Those of you who watch the History Channel most likely know that vector-borne disease outbreaks increase during wartime; this increase occurs in both civilian and military populations. Most modern Americans consider the threat of vector-borne disease during World War One to be the most well known example of how insects can spread disease during wartime. During World War One, both the belligerents as well as the allies were at risk of contracting diseases from bugs while cowering in filthy trenches. The tight environment within the trenches also allowed for the spread of parasites. Some of the most common vector-borne diseases contracted by civilians and soldiers during the first world war include malaria, trench fever, epidemic typhus as well as various types of intestinal parasites.
The first world war was fought between the years of 1914 and 1918. Malaria was the most common type of disease that spread among soldiers during the war. At one point during the war, the British, French and German Armies in Macedonia were unable to engage in battle due to the large number of malaria-infected soldiers on all sides. Their inability to fight lasted a full three years. Sixty thousand French soldiers were diagnosed with malaria in Macedonia, and twenty thousand of them were transported back to France in order to receive emergency medical attention.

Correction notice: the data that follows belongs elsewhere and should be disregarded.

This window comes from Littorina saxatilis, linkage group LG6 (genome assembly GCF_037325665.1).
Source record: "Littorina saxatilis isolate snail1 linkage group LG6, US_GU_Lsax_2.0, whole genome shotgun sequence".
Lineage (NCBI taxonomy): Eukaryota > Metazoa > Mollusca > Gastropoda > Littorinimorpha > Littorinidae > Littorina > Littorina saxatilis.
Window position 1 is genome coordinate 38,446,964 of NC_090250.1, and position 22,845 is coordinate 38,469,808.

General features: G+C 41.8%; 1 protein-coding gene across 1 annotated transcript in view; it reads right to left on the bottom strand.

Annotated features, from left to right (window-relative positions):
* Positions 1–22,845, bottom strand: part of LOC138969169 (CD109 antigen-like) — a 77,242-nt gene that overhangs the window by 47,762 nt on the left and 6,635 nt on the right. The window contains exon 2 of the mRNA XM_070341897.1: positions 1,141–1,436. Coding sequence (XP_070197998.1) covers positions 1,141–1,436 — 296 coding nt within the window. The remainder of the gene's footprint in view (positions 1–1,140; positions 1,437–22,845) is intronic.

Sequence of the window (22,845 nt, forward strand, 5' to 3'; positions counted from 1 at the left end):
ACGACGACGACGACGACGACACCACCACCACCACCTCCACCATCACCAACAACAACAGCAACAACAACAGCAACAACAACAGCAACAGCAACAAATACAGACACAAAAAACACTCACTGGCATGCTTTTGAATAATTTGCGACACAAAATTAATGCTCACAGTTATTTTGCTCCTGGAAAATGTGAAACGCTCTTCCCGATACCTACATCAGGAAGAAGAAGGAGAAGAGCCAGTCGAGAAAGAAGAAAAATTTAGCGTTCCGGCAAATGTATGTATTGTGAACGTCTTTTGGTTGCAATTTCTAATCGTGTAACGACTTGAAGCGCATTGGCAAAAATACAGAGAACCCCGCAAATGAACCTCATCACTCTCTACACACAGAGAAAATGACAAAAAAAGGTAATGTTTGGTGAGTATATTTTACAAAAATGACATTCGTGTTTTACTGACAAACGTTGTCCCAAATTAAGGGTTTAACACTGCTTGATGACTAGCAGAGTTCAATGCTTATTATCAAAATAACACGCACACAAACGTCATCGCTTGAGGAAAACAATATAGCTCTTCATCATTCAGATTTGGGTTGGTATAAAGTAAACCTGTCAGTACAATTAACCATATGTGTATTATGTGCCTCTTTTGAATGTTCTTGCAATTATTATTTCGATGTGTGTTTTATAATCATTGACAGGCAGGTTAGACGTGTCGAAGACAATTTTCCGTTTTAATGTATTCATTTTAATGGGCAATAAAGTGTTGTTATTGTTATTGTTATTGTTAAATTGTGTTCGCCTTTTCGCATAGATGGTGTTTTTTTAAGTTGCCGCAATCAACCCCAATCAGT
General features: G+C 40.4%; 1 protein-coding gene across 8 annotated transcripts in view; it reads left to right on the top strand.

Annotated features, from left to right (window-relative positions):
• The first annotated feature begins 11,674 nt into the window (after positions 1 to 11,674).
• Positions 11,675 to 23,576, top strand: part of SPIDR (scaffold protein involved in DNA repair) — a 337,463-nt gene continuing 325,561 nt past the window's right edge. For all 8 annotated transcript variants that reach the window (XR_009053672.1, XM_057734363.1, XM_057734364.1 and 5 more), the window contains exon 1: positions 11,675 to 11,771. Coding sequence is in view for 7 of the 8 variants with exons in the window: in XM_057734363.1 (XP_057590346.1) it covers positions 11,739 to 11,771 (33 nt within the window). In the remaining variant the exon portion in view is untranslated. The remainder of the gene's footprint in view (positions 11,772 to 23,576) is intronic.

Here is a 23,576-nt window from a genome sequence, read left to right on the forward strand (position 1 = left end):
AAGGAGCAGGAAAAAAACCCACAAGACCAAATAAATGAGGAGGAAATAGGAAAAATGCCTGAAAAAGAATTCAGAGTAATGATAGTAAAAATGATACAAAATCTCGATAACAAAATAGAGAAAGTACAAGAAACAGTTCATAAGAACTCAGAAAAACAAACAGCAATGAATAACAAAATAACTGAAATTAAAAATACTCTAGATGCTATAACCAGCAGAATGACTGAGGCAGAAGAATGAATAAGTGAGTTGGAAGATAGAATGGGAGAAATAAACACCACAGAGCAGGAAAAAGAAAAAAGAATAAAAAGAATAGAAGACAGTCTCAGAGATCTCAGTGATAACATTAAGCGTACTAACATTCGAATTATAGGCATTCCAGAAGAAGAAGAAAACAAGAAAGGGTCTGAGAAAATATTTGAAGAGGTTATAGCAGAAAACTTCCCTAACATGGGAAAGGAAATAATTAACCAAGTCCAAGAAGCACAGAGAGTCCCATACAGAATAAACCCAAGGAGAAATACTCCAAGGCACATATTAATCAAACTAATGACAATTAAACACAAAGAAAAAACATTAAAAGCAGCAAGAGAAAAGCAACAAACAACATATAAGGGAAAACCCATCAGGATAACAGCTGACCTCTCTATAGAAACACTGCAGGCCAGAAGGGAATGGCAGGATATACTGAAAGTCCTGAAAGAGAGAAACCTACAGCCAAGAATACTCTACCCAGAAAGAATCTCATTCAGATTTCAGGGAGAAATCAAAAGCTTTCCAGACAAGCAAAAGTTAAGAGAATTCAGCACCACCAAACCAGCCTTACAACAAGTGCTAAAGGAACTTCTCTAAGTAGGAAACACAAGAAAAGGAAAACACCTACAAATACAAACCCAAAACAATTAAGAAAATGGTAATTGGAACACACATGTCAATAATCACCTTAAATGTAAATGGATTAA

Trench fever is another vector-borne disease that infected soldiers at exceptionally high rates during the first world war. The physical symptoms of trench fever are similar to the symptoms experienced by malaria sufferers; however, trench fever is spread by lice as opposed to mosquitoes. Between 1915 and 1918 up to five hundred and twenty thousand British soldiers fell ill as a result of contracting trench fever. Trench fever accounted for one third of all illnesses in the British Army and one fifth of all illnesses in the combined allied forces. Experts believe that the war led to a typhus outbreak that raged throughout eastern Europe between 1917 and 1923. Luckily, typhus outbreaks did not occur on the western front.
Do you think that vector-borne diseases are of concern to military leaders that are currently engaged in the war on terror?
Tags: pest control